I recently re-arranged my pastel palette, which revealed an abundance of blues. So I thought I would take advantage of such a variety and do an landscape underpainting in blue.
Below is the reference photo. The scene is at Ottawa National Wildlife Refuge along Route 2 in Northwest Ohio. This particular location is along the Crane Creek Estuary Trail. I highly recommend a visit to this wildlife refuge along Lake Erie. There were a number of bird watchers and photographers enjoying the venue.
I first decided to tone the grassy areas with orange acrylic. That's been a recent favorite technique of mine, that tends to bring out the warmth of the grassy landscape. My goal with the blues was to get the values correct in the painting. I also like blue undertones to shady areas and of course the distant view (aerial perspective) to capture the atmosphere effectively.
First I toned the green areas with an orange-yellow hue of acrylic paint.
Next I laid in the basic composition with vine charcoal, then gave it a spray of fixative. I like the randomness of the natural landscape, which allows me to avoid the measured perspective of those street scenes!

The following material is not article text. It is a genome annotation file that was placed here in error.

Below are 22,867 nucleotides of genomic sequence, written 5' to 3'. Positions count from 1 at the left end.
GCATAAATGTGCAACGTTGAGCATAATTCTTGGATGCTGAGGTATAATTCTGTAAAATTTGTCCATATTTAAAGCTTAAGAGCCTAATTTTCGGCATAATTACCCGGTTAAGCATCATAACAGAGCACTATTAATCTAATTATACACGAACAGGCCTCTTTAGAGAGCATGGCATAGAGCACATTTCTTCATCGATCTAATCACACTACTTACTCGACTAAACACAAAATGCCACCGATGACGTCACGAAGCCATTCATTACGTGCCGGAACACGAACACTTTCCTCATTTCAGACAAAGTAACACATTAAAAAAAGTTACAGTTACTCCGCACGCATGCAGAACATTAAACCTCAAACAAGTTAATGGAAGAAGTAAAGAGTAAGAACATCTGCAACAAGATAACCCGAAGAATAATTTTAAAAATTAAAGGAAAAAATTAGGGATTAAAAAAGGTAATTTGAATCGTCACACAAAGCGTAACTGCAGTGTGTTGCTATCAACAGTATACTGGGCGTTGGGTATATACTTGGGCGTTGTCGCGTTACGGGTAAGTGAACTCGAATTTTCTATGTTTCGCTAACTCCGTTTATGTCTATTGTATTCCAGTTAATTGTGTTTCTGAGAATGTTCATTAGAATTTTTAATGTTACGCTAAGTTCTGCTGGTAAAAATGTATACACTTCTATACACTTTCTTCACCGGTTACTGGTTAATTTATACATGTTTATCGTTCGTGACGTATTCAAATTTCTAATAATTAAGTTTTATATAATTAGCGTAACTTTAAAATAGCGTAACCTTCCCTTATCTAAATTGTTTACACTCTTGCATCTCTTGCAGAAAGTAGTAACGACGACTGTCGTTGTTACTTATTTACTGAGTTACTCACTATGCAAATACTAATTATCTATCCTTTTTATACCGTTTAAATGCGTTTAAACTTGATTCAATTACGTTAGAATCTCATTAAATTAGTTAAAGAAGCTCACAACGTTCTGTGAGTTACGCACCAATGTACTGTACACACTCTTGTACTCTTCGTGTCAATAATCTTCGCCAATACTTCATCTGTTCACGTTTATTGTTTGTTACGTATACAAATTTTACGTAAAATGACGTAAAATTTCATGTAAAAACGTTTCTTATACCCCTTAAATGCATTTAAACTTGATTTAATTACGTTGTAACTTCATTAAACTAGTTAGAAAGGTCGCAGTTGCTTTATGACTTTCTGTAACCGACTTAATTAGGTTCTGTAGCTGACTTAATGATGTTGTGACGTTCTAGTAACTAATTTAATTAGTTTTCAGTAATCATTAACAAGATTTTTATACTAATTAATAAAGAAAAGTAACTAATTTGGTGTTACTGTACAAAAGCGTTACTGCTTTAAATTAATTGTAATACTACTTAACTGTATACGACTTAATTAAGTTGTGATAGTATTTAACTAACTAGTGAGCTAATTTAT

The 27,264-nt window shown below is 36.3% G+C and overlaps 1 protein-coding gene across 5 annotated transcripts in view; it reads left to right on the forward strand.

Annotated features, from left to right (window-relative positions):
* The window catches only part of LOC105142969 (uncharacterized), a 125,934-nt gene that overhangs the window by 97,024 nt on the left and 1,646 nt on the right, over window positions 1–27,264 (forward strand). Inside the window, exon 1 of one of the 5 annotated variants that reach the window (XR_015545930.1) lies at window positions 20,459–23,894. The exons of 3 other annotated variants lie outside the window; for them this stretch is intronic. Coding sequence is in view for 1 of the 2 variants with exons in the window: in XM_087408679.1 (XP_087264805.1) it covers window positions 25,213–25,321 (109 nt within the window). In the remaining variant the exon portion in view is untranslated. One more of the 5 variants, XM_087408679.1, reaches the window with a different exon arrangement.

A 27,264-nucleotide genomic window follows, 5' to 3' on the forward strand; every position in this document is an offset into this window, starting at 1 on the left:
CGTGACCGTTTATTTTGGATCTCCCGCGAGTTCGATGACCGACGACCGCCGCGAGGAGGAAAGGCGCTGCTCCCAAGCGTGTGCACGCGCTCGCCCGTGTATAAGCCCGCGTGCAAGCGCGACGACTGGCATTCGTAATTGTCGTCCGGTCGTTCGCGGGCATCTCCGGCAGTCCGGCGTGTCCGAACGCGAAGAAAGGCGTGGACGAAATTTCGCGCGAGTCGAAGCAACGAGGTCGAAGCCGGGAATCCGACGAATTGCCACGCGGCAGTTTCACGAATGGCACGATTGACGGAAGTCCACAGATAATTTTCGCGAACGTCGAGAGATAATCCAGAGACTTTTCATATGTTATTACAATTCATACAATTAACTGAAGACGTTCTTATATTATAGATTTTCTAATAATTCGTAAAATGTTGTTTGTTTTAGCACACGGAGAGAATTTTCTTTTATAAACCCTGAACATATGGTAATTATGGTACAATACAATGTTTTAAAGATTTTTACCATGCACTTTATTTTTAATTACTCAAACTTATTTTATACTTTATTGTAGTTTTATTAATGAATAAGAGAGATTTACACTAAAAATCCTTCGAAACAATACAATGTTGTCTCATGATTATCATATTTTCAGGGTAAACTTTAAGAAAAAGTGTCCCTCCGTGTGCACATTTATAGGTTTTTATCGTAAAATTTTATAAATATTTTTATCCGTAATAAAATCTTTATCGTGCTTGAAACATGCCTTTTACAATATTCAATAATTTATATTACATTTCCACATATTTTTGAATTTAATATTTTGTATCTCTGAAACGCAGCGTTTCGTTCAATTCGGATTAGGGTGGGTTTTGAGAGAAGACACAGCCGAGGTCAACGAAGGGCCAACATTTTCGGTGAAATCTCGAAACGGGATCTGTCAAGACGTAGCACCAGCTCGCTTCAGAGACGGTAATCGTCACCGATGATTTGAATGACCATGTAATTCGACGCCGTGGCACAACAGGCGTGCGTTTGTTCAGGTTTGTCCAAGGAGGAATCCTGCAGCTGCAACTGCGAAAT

Since I like the effect of watercolor painted on water and distant surfaces, I applied a blue watercolor wash in the pond and distant treeline.
Now for the blues! I pulled about 5 values from my blue pastel collection ranging from the darkest blue Great American Artworks to the lightest blue Unison:
I avoided the sky at this point, planning to convey it separately with the hues of this early morning vista (a variety of pinks and purples). The lightest blue values are in the water, the tips of the grasses and the base of the distant treeline. The darkest values you will note are in the depths of the grasses, shade in the tree and tree limbs, island to the left and small outcrop into the pond on the right.
The role of this blue cast will serve to identify the value of the greens I will apply for the grasses and foliage. I will try my best not to "over-green" this landscape. Also, leaving some of the blue exposed will help add variety of color and also support the shady portions of the foliage.
I'm looking forward to the next version of this painting! Since this is the Crane Creek Estuary, there WILL be a crane in the painting. His (or her) place in the canvas will be on the right edge of the pond,, heading off in flight toward the left of the painting.